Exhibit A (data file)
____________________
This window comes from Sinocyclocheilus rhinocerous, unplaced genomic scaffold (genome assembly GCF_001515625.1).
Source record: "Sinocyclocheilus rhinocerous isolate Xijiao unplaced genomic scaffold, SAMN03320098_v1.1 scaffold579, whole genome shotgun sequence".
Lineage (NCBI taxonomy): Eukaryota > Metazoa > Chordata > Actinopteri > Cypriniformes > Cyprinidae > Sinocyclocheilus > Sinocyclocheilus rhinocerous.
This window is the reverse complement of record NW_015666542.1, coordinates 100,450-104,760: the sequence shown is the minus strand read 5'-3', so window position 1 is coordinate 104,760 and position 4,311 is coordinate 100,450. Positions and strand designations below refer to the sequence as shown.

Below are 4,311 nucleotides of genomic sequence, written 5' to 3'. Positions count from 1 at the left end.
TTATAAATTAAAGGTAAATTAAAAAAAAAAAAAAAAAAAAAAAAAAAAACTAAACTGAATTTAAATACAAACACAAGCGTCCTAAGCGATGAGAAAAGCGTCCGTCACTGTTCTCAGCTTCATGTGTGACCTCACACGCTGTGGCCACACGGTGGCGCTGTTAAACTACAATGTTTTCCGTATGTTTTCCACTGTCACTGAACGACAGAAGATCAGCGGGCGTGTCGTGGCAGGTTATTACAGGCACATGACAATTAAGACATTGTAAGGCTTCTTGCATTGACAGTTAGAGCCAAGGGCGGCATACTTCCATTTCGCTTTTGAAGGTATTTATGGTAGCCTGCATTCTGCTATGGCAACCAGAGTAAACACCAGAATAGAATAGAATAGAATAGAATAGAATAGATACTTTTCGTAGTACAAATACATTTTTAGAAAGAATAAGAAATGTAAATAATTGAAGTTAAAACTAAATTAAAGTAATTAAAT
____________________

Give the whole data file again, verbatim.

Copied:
This window comes from Sinocyclocheilus rhinocerous, unplaced genomic scaffold (genome assembly GCF_001515625.1).
Source record: "Sinocyclocheilus rhinocerous isolate Xijiao unplaced genomic scaffold, SAMN03320098_v1.1 scaffold579, whole genome shotgun sequence".
Lineage (NCBI taxonomy): Eukaryota > Metazoa > Chordata > Actinopteri > Cypriniformes > Cyprinidae > Sinocyclocheilus > Sinocyclocheilus rhinocerous.
This window is the reverse complement of record NW_015666542.1, coordinates 100,450-104,760: the sequence shown is the minus strand read 5'-3', so window position 1 is coordinate 104,760 and position 4,311 is coordinate 100,450. Positions and strand designations below refer to the sequence as shown.

Below are 4,311 nucleotides of genomic sequence, written 5' to 3'. Positions count from 1 at the left end.
TTATAAATTAAAGGTAAATTAAAAAAAAAAAAAAAAAAAAAAAAAAAAACTAAACTGAATTTAAATACAAACACAAGCGTCCTAAGCGATGAGAAAAGCGTCCGTCACTGTTCTCAGCTTCATGTGTGACCTCACACGCTGTGGCCACACGGTGGCGCTGTTAAACTACAATGTTTTCCGTATGTTTTCCACTGTCACTGAACGACAGAAGATCAGCGGGCGTGTCGTGGCAGGTTATTACAGGCACATGACAATTAAGACATTGTAAGGCTTCTTGCATTGACAGTTAGAGCCAAGGGCGGCATACTTCCATTTCGCTTTTGAAGGTATTTATGGTAGCCTGCATTCTGCTATGGCAACCAGAGTAAACACCAGAATAGAATAGAATAGAATAGAATAGAATAGATACTTTTCGTAGTACAAATACATTTTTAGAAAGAATAAGAAATGTAAATAATTGAAGTTAAAACTAAATTAAAGTAATTAAAT